He removed his monocle, and the gestures of his hands with slightly parted fingers became the gestures of a blind man.
“But after all, we would have to know how far we were going into it! I don’t say that each of us could not involve himself to the extent of, say, five million. Good.” The minister shrugged his shoulders imperceptibly. ‘'But that’s not the question, since the Consortium must reimburse at a minimum 2 so,ooo,ooo in deposits. And then, what? If the State believes a crash of this magnitude would be serious, it has its own means of obtaining funds; to save the French and Annamite depositors, the Bank of France and the General Government of Indo-China are after all the ones who should be called upon rather than we, who also have our depositors and our stockholders. Each one of us is here in the name of his Establishment. ”
(It being understood, Ferral was thinking, that if the minister made it clear that he wants the Consortium to be refloated, there would no longer be either depositors or stockholders.)
“. Who among us can affirm that his stockholders would approve a loan made for no other purpose than to maintain a tottering enterprise? What these stockholders think, Sir-and not they alone-we know very well; they think that the market must be made sound, that enterprises that are not viable must blow up; that to maintain them artificially is the worst service one can render to all. What becomes of the efficacy of competition, which is the very life of French commerce, if doomed enterprises are automatically maintained?”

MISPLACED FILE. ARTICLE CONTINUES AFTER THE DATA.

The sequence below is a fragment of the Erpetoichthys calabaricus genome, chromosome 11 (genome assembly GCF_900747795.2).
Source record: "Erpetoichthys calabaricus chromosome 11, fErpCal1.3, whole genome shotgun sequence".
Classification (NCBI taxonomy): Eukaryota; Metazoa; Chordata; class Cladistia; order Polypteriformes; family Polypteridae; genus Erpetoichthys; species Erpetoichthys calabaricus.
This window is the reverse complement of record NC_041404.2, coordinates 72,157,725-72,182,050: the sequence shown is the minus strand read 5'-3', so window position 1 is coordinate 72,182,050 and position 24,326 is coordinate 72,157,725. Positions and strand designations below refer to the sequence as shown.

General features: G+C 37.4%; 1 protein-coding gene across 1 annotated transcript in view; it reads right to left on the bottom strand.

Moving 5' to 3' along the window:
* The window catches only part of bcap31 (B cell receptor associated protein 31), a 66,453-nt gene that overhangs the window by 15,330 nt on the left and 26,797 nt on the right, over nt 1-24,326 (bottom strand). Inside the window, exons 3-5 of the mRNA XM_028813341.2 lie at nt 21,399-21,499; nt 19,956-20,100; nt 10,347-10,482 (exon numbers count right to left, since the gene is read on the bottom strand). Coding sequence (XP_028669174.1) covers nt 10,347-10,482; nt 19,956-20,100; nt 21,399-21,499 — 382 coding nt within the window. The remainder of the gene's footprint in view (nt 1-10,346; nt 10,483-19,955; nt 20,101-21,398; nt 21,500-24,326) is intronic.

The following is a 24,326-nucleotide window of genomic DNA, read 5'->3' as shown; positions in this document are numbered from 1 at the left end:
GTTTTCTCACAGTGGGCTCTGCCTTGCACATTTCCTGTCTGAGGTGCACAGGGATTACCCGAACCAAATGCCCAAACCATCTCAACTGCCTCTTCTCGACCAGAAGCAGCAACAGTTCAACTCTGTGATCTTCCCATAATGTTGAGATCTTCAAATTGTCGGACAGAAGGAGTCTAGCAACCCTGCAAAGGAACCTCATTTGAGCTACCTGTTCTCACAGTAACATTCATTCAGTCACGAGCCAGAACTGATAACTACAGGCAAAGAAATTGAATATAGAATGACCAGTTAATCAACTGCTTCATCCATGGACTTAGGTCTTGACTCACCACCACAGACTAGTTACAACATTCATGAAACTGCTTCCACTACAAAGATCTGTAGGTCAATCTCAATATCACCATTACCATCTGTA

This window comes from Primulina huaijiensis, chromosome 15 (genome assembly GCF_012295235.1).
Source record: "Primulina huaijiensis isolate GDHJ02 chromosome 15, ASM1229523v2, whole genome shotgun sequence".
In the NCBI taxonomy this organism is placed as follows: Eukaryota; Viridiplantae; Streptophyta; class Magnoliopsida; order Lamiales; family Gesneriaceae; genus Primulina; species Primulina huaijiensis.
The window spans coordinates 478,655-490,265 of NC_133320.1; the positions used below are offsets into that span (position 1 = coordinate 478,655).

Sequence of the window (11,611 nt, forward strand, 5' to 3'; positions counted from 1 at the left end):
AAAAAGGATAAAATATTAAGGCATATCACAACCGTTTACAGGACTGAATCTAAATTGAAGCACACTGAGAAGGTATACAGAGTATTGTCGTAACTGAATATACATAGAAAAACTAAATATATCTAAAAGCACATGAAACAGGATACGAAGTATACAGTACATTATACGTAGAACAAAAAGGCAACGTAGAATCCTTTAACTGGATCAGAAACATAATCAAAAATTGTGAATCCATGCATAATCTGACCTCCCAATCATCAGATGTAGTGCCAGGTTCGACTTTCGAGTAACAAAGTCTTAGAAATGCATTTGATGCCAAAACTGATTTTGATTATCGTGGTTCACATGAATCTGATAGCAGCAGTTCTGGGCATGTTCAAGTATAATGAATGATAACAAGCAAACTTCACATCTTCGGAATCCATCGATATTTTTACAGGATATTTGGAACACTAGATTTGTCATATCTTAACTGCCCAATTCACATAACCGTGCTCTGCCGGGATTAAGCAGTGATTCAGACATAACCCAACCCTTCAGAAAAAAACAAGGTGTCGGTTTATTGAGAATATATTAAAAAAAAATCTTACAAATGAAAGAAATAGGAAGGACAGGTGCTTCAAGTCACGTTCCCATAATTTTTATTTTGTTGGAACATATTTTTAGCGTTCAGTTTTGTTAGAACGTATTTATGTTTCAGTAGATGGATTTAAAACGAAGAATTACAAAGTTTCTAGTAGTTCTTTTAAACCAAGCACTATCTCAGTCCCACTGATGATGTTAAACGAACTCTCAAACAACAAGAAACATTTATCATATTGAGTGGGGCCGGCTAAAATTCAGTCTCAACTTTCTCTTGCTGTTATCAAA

(My friend, thought Ferral, your Establishment demanded a thirty-two per cent raise in tariffs from the State, just last month; to facilitate free competition, no doubt.)
“. And so? Our business is to loan money on guarantees, as has very justly been observed. The guarantees which M. Ferral offers. You have heard M. Ferral himself. Will the State substitute for M. Ferral in this case and give us the guarantees against which we will grant the Consortium the funds it needs? In other words, is the State appealing to our loyalty without offering any compensation, or does it ask us-the State and not M. Ferral-to facilitate an operation of the Treasury, even on a long term? In the first case, of course, it can count on our loyalty, but after all we are bound to consider our stockholders’ interests; in the second, what guarantees does it offer us?”